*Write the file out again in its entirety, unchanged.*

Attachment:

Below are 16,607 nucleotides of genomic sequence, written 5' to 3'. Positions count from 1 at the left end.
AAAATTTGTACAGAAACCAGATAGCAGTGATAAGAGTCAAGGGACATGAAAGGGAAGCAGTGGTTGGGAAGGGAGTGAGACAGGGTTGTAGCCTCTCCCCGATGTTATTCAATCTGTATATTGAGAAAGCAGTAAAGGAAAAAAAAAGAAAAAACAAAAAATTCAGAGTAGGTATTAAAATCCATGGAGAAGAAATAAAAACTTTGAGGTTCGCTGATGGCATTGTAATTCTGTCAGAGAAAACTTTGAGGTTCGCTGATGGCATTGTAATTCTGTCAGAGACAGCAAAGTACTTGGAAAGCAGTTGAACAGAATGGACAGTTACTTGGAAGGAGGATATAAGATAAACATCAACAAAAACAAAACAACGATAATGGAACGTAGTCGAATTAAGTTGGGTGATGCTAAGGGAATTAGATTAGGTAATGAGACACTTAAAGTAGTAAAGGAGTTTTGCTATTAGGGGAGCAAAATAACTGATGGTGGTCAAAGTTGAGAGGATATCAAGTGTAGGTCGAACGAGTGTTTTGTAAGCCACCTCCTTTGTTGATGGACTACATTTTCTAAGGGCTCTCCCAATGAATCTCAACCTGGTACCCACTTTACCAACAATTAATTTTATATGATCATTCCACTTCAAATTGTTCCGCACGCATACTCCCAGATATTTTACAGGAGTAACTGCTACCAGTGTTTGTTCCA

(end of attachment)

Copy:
Below are 16,607 nucleotides of genomic sequence, written 5' to 3'. Positions count from 1 at the left end.
AAAATTTGTACAGAAACCAGATAGCAGTGATAAGAGTCAAGGGACATGAAAGGGAAGCAGTGGTTGGGAAGGGAGTGAGACAGGGTTGTAGCCTCTCCCCGATGTTATTCAATCTGTATATTGAGAAAGCAGTAAAGGAAAAAAAAAGAAAAAACAAAAAATTCAGAGTAGGTATTAAAATCCATGGAGAAGAAATAAAAACTTTGAGGTTCGCTGATGGCATTGTAATTCTGTCAGAGAAAACTTTGAGGTTCGCTGATGGCATTGTAATTCTGTCAGAGACAGCAAAGTACTTGGAAAGCAGTTGAACAGAATGGACAGTTACTTGGAAGGAGGATATAAGATAAACATCAACAAAAACAAAACAACGATAATGGAACGTAGTCGAATTAAGTTGGGTGATGCTAAGGGAATTAGATTAGGTAATGAGACACTTAAAGTAGTAAAGGAGTTTTGCTATTAGGGGAGCAAAATAACTGATGGTGGTCAAAGTTGAGAGGATATCAAGTGTAGGTCGAACGAGTGTTTTGTAAGCCACCTCCTTTGTTGATGGACTACATTTTCTAAGGGCTCTCCCAATGAATCTCAACCTGGTACCCACTTTACCAACAATTAATTTTATATGATCATTCCACTTCAAATTGTTCCGCACGCATACTCCCAGATATTTTACAGGAGTAACTGCTACCAGTGTTTGTTCCA